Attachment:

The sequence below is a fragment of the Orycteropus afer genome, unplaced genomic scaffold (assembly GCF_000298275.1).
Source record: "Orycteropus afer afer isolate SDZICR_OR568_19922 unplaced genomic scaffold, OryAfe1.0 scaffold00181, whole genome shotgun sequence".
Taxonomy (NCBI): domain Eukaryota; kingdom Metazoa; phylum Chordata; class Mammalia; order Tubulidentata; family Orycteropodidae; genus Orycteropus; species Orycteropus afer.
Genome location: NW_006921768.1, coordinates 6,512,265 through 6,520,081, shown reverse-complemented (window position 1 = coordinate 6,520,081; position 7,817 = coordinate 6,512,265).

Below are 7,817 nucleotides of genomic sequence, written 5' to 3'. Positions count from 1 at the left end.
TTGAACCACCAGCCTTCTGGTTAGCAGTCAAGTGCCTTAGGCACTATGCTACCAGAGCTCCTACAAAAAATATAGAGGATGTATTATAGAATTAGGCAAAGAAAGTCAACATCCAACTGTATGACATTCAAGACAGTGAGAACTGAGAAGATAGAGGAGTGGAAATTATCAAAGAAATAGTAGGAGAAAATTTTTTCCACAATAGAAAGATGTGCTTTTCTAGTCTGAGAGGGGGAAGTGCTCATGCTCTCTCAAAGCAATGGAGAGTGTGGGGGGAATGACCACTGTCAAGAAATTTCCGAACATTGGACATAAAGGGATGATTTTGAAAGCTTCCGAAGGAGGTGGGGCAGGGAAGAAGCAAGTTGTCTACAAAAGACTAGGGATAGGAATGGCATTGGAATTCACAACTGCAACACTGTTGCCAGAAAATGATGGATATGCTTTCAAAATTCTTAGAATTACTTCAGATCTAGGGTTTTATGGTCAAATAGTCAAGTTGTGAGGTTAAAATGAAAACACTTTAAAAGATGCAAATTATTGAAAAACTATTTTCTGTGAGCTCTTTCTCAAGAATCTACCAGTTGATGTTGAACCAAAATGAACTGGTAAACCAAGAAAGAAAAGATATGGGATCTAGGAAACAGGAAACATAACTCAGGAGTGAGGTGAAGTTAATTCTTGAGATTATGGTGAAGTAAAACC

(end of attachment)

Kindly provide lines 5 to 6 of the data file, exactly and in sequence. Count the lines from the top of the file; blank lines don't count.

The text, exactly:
Below are 7,817 nucleotides of genomic sequence, written 5' to 3'. Positions count from 1 at the left end.
TTGAACCACCAGCCTTCTGGTTAGCAGTCAAGTGCCTTAGGCACTATGCTACCAGAGCTCCTACAAAAAATATAGAGGATGTATTATAGAATTAGGCAAAGAAAGTCAACATCCAACTGTATGACATTCAAGACAGTGAGAACTGAGAAGATAGAGGAGTGGAAATTATCAAAGAAATAGTAGGAGAAAATTTTTTCCACAATAGAAAGATGTGCTTTTCTAGTCTGAGAGGGGGAAGTGCTCATGCTCTCTCAAAGCAATGGAGAGTGTGGGGGGAATGACCACTGTCAAGAAATTTCCGAACATTGGACATAAAGGGATGATTTTGAAAGCTTCCGAAGGAGGTGGGGCAGGGAAGAAGCAAGTTGTCTACAAAAGACTAGGGATAGGAATGGCATTGGAATTCACAACTGCAACACTGTTGCCAGAAAATGATGGATATGCTTTCAAAATTCTTAGAATTACTTCAGATCTAGGGTTTTATGGTCAAATAGTCAAGTTGTGAGGTTAAAATGAAAACACTTTAAAAGATGCAAATTATTGAAAAACTATTTTCTGTGAGCTCTTTCTCAAGAATCTACCAGTTGATGTTGAACCAAAATGAACTGGTAAACCAAGAAAGAAAAGATATGGGATCTAGGAAACAGGAAACATAACTCAGGAGTGAGGTGAAGTTAATTCTTGAGATTATGGTGAAGTAAAACC